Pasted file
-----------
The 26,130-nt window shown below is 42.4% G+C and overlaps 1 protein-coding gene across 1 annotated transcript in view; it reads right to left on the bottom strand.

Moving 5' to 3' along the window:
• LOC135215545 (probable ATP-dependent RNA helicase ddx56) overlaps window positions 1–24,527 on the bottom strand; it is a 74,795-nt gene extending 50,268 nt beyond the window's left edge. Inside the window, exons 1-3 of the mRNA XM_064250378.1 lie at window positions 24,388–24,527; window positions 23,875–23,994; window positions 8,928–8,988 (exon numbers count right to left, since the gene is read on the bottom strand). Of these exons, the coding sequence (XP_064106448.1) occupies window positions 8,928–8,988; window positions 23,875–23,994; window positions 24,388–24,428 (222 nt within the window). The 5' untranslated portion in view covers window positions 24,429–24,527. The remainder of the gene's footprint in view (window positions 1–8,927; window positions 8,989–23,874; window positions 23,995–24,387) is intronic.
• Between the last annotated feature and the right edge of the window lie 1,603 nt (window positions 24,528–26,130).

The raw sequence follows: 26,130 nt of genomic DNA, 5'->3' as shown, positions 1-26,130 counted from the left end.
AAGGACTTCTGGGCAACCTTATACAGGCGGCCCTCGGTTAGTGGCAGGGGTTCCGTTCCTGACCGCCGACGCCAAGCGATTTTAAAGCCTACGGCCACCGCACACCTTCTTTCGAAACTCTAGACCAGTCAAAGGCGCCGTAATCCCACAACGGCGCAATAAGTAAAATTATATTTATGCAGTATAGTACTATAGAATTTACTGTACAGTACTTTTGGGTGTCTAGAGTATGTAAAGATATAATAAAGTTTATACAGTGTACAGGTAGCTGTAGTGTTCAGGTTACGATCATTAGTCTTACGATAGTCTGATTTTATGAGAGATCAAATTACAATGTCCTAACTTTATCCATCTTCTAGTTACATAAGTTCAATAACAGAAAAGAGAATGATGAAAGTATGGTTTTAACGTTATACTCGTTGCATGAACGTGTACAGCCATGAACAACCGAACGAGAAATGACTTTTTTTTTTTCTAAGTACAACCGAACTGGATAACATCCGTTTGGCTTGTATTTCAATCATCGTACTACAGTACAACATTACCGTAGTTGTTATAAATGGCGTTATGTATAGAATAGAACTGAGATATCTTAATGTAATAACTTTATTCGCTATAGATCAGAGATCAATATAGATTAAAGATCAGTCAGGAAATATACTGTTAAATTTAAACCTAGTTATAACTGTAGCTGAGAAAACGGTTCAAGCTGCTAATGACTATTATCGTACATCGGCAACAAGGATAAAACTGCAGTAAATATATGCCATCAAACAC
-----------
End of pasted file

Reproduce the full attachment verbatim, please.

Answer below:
The 26,130-nt window shown below is 42.4% G+C and overlaps 1 protein-coding gene across 1 annotated transcript in view; it reads right to left on the bottom strand.

Moving 5' to 3' along the window:
• LOC135215545 (probable ATP-dependent RNA helicase ddx56) overlaps window positions 1–24,527 on the bottom strand; it is a 74,795-nt gene extending 50,268 nt beyond the window's left edge. Inside the window, exons 1-3 of the mRNA XM_064250378.1 lie at window positions 24,388–24,527; window positions 23,875–23,994; window positions 8,928–8,988 (exon numbers count right to left, since the gene is read on the bottom strand). Of these exons, the coding sequence (XP_064106448.1) occupies window positions 8,928–8,988; window positions 23,875–23,994; window positions 24,388–24,428 (222 nt within the window). The 5' untranslated portion in view covers window positions 24,429–24,527. The remainder of the gene's footprint in view (window positions 1–8,927; window positions 8,989–23,874; window positions 23,995–24,387) is intronic.
• Between the last annotated feature and the right edge of the window lie 1,603 nt (window positions 24,528–26,130).

The raw sequence follows: 26,130 nt of genomic DNA, 5'->3' as shown, positions 1-26,130 counted from the left end.
AAGGACTTCTGGGCAACCTTATACAGGCGGCCCTCGGTTAGTGGCAGGGGTTCCGTTCCTGACCGCCGACGCCAAGCGATTTTAAAGCCTACGGCCACCGCACACCTTCTTTCGAAACTCTAGACCAGTCAAAGGCGCCGTAATCCCACAACGGCGCAATAAGTAAAATTATATTTATGCAGTATAGTACTATAGAATTTACTGTACAGTACTTTTGGGTGTCTAGAGTATGTAAAGATATAATAAAGTTTATACAGTGTACAGGTAGCTGTAGTGTTCAGGTTACGATCATTAGTCTTACGATAGTCTGATTTTATGAGAGATCAAATTACAATGTCCTAACTTTATCCATCTTCTAGTTACATAAGTTCAATAACAGAAAAGAGAATGATGAAAGTATGGTTTTAACGTTATACTCGTTGCATGAACGTGTACAGCCATGAACAACCGAACGAGAAATGACTTTTTTTTTTTCTAAGTACAACCGAACTGGATAACATCCGTTTGGCTTGTATTTCAATCATCGTACTACAGTACAACATTACCGTAGTTGTTATAAATGGCGTTATGTATAGAATAGAACTGAGATATCTTAATGTAATAACTTTATTCGCTATAGATCAGAGATCAATATAGATTAAAGATCAGTCAGGAAATATACTGTTAAATTTAAACCTAGTTATAACTGTAGCTGAGAAAACGGTTCAAGCTGCTAATGACTATTATCGTACATCGGCAACAAGGATAAAACTGCAGTAAATATATGCCATCAAACAC